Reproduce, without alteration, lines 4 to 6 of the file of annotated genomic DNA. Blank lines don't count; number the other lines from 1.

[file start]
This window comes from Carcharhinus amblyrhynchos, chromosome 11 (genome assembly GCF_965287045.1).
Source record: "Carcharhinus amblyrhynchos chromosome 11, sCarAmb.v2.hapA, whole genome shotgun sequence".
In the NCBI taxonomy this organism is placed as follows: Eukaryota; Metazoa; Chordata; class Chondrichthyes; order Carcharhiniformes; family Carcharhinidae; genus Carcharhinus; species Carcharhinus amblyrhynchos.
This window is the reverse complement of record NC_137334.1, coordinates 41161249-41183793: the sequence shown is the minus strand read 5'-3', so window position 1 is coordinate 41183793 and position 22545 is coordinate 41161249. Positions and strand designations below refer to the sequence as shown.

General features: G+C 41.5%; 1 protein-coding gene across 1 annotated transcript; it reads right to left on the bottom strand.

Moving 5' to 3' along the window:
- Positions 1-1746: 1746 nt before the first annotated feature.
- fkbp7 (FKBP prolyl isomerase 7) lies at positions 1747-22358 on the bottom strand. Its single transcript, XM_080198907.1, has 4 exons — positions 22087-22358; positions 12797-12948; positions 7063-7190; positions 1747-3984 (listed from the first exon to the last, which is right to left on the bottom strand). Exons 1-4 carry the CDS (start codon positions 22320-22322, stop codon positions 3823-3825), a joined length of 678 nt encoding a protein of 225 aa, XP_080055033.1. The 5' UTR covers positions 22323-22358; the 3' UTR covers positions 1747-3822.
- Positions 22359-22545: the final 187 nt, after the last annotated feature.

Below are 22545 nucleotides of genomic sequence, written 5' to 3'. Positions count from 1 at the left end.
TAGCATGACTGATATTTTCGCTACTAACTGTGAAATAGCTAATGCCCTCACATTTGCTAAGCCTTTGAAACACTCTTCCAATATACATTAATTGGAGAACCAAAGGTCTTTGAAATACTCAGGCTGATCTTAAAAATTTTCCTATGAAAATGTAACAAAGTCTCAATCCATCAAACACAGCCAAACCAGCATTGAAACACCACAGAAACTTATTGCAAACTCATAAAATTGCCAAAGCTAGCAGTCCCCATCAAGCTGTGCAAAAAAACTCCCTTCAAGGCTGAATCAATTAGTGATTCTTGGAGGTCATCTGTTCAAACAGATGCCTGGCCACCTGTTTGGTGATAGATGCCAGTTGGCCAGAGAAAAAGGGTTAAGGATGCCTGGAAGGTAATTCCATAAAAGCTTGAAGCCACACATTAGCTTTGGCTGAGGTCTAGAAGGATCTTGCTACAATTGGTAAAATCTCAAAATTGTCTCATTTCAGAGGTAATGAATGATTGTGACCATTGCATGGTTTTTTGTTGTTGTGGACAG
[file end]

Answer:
This window is the reverse complement of record NC_137334.1, coordinates 41161249-41183793: the sequence shown is the minus strand read 5'-3', so window position 1 is coordinate 41183793 and position 22545 is coordinate 41161249. Positions and strand designations below refer to the sequence as shown.

General features: G+C 41.5%; 1 protein-coding gene across 1 annotated transcript; it reads right to left on the bottom strand.

Moving 5' to 3' along the window: